This page is a blog article in progress, written by Blake Stacey. To discuss as it is being written, go to the Azimuth Forum.
Continued from Part 1.
In the previous instalment, we introduced the idea of pair approximation, by which we try to understand a system by tracking the joint probability distributions for pairs of its pieces. Now, we’ll look at this machinery in more detail by focusing on a specific example. The ecosystem which we shall study will contain one species living on a regular lattice, and the individual organisms of that species can move about, give birth and die. That is, our pair dynamics will include three processes, each occurring stochastically with its own characteristic rate: movement or migration, birth and death. We follow van Baalen (in Dieckmann et al. (2000), chapter 19).
(Petri net pictures will go here.)
We write $z$ for the “coordination number” of the lattice. Birth:
with rate $b/z$.
Death:
with rate $d/z$.
Movement or migration:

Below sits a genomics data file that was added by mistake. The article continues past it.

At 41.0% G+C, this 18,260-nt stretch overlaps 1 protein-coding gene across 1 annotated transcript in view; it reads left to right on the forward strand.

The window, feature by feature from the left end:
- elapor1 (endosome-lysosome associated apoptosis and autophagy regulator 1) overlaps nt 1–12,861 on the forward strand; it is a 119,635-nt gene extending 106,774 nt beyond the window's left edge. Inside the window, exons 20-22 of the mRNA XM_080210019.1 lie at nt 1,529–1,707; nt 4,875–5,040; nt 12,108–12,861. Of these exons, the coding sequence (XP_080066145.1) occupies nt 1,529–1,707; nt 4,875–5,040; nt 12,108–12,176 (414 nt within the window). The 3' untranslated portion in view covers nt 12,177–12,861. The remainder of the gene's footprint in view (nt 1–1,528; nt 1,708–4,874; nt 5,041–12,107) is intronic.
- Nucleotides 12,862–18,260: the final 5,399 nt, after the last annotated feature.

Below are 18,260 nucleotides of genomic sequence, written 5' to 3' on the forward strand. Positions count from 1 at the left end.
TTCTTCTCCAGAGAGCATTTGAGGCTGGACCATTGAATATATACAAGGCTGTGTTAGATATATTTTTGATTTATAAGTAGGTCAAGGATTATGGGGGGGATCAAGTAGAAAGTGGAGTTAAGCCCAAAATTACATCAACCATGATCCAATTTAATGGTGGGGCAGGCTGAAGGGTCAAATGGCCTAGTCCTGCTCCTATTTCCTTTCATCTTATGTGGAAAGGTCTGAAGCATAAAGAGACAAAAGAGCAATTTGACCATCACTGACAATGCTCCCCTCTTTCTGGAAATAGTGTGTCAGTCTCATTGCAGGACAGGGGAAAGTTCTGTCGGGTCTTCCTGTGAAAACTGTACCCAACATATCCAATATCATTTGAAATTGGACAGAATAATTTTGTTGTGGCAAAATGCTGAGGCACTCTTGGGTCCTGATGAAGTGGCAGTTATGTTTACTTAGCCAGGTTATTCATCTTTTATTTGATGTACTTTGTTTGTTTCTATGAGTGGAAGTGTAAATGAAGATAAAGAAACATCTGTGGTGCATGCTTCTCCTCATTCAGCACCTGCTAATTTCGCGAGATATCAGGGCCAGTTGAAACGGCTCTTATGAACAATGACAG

with rate $m/z$.
If we ignore spatial structure altogether, we can say that
which by normalization of probability means
So,
This should look familiar: it’s a logistic equation for population growth, with growth rate $b - d$ and equilibrium population $1 - d/b$.
It’s worth pausing a moment here and using this result to touch on a more general concern. Often, a logistic-growth model is presented with the growth rate and the equilibrium population size as its parameters. When we see the model in that form, we naturally start thinking of those parameters as independently variable quantities. We imagine that a mutation or a change in the environmental conditions could change one without affecting the other. However, if the growth rate and the equilibrium population size are both functions of other parameters taken together, then the changes which are biologically reasonable to consider will likely affect both of them. To understand which quantities we should treat as independent, we need to spend time looking at how the numbers which apply to population-scale phenomena arise from the smaller-scale physiological and ecological goings-on (Fox 2011).
Continued in Part 3.